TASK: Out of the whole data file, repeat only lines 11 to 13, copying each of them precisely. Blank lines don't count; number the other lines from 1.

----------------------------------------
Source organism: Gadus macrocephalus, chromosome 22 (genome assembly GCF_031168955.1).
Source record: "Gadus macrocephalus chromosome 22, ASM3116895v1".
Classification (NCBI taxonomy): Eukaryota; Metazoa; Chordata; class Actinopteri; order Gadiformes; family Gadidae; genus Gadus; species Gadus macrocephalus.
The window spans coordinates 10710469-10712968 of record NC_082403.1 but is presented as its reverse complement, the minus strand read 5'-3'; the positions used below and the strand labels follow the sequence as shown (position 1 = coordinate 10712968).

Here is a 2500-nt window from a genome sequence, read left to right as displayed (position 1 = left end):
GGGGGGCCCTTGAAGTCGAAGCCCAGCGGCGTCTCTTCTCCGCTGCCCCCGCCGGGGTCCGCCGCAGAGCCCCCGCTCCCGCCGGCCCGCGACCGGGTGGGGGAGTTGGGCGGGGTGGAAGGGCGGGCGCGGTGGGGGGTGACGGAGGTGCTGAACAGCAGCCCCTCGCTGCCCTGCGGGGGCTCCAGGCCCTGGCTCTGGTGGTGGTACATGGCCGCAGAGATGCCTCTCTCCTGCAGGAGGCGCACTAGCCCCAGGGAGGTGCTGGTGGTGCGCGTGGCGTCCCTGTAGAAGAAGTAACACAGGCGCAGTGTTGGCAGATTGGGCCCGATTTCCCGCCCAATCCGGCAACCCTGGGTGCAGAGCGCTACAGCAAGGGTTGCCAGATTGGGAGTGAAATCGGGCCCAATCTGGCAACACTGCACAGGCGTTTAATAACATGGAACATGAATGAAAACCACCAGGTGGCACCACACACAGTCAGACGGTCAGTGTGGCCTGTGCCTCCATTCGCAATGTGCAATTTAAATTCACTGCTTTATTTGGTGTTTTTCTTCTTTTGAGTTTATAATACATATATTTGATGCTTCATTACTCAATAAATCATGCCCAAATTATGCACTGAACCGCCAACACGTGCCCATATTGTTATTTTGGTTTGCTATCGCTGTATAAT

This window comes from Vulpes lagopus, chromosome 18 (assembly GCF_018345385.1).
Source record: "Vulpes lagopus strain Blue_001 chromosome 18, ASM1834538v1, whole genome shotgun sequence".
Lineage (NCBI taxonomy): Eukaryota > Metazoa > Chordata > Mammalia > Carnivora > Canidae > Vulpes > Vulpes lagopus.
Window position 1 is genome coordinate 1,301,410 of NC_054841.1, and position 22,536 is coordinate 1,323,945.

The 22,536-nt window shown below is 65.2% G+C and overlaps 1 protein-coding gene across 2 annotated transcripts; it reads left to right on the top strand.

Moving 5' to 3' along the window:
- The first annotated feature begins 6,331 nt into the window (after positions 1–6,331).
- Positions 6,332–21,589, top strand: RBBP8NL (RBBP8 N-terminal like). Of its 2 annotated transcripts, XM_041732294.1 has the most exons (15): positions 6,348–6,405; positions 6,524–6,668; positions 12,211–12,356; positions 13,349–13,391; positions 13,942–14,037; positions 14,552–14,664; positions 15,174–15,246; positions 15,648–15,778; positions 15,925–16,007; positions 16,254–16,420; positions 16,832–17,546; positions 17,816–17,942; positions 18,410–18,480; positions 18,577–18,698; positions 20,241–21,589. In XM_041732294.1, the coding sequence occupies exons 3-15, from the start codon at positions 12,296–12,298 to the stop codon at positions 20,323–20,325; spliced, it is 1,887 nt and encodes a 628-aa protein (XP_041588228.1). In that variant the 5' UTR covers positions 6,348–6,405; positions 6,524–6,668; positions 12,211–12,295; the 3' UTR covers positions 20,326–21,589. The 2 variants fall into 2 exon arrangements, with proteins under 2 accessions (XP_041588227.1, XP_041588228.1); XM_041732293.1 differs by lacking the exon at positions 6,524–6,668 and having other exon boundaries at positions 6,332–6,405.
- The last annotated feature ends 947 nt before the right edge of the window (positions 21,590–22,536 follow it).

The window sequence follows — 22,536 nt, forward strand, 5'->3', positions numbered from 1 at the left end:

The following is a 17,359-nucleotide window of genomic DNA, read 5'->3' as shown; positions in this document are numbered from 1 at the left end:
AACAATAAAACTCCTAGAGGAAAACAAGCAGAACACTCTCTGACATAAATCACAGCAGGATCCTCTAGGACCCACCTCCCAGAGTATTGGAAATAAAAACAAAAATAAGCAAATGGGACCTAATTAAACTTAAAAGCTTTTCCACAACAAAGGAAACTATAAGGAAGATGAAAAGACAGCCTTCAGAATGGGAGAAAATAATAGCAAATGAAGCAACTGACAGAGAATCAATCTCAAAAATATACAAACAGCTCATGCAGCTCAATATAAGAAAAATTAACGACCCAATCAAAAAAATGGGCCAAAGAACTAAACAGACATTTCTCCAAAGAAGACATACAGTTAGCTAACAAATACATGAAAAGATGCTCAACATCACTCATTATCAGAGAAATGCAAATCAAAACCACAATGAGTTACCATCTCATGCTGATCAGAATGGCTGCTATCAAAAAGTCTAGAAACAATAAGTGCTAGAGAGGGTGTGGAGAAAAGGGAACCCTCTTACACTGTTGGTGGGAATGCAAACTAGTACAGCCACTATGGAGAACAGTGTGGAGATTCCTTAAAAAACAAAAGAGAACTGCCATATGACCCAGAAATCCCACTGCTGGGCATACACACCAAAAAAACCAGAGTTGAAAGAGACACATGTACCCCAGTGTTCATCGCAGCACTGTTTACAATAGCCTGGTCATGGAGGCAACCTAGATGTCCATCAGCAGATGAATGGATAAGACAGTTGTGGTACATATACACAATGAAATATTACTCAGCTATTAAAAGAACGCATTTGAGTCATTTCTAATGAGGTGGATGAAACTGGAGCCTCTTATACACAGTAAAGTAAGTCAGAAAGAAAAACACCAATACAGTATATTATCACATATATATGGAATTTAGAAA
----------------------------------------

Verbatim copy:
The 22,536-nt window shown below is 65.2% G+C and overlaps 1 protein-coding gene across 2 annotated transcripts; it reads left to right on the top strand.

Moving 5' to 3' along the window:
- The first annotated feature begins 6,331 nt into the window (after positions 1–6,331).